City leaders have known for more than a year that new passenger train service between Norfolk and Washington would bypass downtown Richmond's historic Main Street Station. That couldn't have made it sting any less Tuesday as the train made its inaugural run down the new line, going straight from Henrico County to Petersburg.
Adding to the indignity of the situation, beaming Henrico leaders publicly gloated over the fact that region's primary stop was on their home turf, at the suburban Staples Mill Station about 15 minutes by car west of Richmond.
"We're hoping that this expansion brings more visitors to Henrico," says County Manager Virgil Hazelett at an event commemorating the beginning of the daily, round-trip service connecting Norfolk to the nation's capital. "We're thrilled to share our shopping and dining with those who will board the train here."
County Supervisor Pat S. O'Bannon was even more explicit as she spoke before the train left Staples Mill for Petersburg. "We want everyone to come and stay in Henrico and go shopping here before heading back to D.C.," she says.
Henrico sees the new service as an opportunity for growth and tourism. On Dec. 11, that opportunity chugged through Richmond at about 45 miles per hour without stopping. And it didn't come within three miles of downtown Richmond or the train station city leaders spent more than $50 million to renovate just 10 years ago.
The gleaming, stainless-steal Amtrak carriages are carrying visitors Richmond desperately wants. And it's inter-city connectivity on which city planners have long pinned the revitalization of Shockoe Bottom. So why isn't the train stopping in Richmond proper at its glorious Renaissance-revival style station?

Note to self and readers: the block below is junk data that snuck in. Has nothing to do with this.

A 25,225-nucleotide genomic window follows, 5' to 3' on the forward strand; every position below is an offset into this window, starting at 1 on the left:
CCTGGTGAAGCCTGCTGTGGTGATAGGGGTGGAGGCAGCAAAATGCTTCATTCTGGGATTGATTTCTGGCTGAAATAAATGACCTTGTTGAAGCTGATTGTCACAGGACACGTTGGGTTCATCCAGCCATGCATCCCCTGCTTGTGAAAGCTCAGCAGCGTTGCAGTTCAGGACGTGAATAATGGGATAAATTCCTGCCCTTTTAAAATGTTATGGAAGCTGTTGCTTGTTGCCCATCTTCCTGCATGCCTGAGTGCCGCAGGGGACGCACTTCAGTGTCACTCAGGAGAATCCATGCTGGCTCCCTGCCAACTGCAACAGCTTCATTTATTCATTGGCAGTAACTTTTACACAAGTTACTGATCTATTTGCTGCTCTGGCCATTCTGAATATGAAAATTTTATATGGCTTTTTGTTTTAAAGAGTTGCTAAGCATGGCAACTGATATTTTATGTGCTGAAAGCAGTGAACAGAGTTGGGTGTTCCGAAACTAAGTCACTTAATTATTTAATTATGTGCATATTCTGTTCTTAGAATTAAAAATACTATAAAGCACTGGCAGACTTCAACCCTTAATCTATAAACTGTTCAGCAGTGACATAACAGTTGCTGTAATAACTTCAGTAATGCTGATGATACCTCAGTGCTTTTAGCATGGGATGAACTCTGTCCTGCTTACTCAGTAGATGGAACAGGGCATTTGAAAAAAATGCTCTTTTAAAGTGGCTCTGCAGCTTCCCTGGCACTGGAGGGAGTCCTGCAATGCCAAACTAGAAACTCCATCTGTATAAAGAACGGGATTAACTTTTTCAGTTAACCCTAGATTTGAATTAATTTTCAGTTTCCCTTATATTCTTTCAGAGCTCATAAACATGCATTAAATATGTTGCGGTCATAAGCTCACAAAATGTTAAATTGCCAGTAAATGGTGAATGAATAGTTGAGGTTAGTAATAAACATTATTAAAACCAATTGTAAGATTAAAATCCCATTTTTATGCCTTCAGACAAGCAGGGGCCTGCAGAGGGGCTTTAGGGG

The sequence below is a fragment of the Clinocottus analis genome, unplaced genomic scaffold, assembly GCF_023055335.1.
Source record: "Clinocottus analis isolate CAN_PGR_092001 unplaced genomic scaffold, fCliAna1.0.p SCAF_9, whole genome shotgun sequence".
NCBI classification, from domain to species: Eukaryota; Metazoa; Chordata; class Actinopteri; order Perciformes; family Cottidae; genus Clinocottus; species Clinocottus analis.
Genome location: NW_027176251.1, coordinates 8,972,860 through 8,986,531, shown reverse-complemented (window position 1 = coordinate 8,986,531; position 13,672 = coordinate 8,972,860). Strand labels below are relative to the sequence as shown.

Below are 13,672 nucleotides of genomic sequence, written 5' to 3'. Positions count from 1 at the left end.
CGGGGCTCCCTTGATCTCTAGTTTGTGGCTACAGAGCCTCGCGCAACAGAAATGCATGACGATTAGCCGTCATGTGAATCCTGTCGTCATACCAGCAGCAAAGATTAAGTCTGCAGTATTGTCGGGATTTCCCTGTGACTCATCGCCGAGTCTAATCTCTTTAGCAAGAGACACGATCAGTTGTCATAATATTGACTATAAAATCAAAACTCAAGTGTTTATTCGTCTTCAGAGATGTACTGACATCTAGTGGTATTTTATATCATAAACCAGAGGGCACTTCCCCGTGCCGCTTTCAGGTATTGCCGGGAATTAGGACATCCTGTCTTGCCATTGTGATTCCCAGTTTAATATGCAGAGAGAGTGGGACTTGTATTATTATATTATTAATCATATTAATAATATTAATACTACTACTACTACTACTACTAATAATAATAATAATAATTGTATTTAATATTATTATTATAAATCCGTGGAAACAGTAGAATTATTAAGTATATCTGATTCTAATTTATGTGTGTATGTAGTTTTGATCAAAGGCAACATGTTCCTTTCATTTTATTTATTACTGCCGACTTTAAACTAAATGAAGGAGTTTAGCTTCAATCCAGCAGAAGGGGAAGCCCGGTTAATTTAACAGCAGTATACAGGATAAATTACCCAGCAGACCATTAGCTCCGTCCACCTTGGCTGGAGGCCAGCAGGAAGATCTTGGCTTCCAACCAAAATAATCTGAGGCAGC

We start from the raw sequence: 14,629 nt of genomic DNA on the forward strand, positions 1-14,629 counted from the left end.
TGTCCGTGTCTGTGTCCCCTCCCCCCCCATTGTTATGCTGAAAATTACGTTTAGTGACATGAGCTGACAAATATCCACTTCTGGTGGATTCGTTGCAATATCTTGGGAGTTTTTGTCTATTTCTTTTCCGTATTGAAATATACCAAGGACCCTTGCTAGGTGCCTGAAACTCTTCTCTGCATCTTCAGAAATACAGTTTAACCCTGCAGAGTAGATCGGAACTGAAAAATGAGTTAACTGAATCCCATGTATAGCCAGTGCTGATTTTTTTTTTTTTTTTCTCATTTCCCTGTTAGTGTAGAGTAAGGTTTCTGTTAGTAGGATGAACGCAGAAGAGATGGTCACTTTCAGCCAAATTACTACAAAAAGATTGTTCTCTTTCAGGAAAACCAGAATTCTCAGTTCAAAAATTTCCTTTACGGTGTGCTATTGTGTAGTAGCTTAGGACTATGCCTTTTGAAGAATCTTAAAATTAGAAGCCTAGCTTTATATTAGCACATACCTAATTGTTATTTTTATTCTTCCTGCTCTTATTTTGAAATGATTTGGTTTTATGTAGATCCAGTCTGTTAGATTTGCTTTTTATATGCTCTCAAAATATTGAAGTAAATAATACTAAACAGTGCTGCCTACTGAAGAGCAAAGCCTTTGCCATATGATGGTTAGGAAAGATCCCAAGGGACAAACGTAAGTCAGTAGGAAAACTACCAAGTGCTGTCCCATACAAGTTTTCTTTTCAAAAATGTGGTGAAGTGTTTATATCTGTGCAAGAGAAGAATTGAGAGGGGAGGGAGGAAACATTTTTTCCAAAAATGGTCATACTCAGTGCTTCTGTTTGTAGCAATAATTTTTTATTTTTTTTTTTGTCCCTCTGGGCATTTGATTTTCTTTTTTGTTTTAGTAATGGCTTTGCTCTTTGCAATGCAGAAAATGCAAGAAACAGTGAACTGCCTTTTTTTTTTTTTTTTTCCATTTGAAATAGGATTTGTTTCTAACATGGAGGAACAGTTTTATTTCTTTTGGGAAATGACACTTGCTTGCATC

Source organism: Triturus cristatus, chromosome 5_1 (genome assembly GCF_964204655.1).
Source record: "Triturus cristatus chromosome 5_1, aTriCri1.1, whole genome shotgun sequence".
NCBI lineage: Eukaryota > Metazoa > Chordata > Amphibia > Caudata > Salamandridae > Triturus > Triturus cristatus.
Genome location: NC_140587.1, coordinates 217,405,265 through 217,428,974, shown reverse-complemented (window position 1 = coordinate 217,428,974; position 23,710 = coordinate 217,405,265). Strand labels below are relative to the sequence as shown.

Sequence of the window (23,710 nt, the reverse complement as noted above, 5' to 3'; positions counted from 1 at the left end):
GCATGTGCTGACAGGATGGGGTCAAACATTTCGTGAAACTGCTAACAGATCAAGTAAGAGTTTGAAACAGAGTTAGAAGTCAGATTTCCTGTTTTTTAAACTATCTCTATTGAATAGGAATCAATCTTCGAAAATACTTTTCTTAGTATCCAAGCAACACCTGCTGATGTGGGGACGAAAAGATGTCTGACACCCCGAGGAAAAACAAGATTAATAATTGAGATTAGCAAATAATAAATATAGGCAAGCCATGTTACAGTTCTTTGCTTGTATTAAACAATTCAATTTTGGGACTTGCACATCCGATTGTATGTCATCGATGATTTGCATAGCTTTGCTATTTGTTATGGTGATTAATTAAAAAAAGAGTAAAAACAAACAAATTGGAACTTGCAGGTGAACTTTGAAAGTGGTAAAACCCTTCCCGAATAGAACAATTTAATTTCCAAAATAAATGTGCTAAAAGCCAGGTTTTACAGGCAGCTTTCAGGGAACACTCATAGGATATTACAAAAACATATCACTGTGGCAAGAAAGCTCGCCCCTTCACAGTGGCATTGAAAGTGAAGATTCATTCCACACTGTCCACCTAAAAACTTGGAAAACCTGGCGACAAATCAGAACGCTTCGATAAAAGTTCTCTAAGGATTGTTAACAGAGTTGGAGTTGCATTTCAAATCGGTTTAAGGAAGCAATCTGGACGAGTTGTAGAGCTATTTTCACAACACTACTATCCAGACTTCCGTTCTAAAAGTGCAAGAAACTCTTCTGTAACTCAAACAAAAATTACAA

The state officials behind the Norfolk-to-Washington service say the tracks in Richmond were never designed to push passenger rail through the center of the city. In its heyday, Main Street Station only served two lines. Most of the train traffic moved through Broad Street Station, now the Science Museum of Virginia. The tracks that run through the city center are part of a slow tangle of freight-train service designed in the 1800s. Passenger trains that want to move with any quickness and reliability do best to avoid them.
Track and infrastructure improvements necessary to move trains through the city center with any efficiency would cost about $600 million, they say. And so far, the General Assembly has been unwilling to come forward with funding, says Danny Plaugher, the executive director of Virginians for High Speed Rail.
As it stands, Staples Mill remains the state's busiest station, with 320,000 arrivals and departures during the last fiscal year. Main Street Station, which is unstaffed and serves only one route due to the aforementioned track issues, was the site of 32,000 arrivals and departures.
In the end it comes down to whether or not bringing more train service to downtown Richmond is worth $600 million, says Kevin Page, chief operating officer of the state Department of Rail and Public Transportation. "Is it worth it? Well, that's where we're headed," Page says. "We're studying the viability of the routing options."
Right now, there's no clear regional consensus on the question one way or the other, but Plaugher says there's a good case for putting up the cash to straighten out the mess of tracks in Richmond.
"I think both stations serve their purpose but opening up Main Street Station is absolutely vital," he says. "Downtown Richmond is the economic and political center of the commonwealth of Virginia and to have those downtown connections from Northern Virginia to D.C. as well as Hampton Roads, we need that connectivity."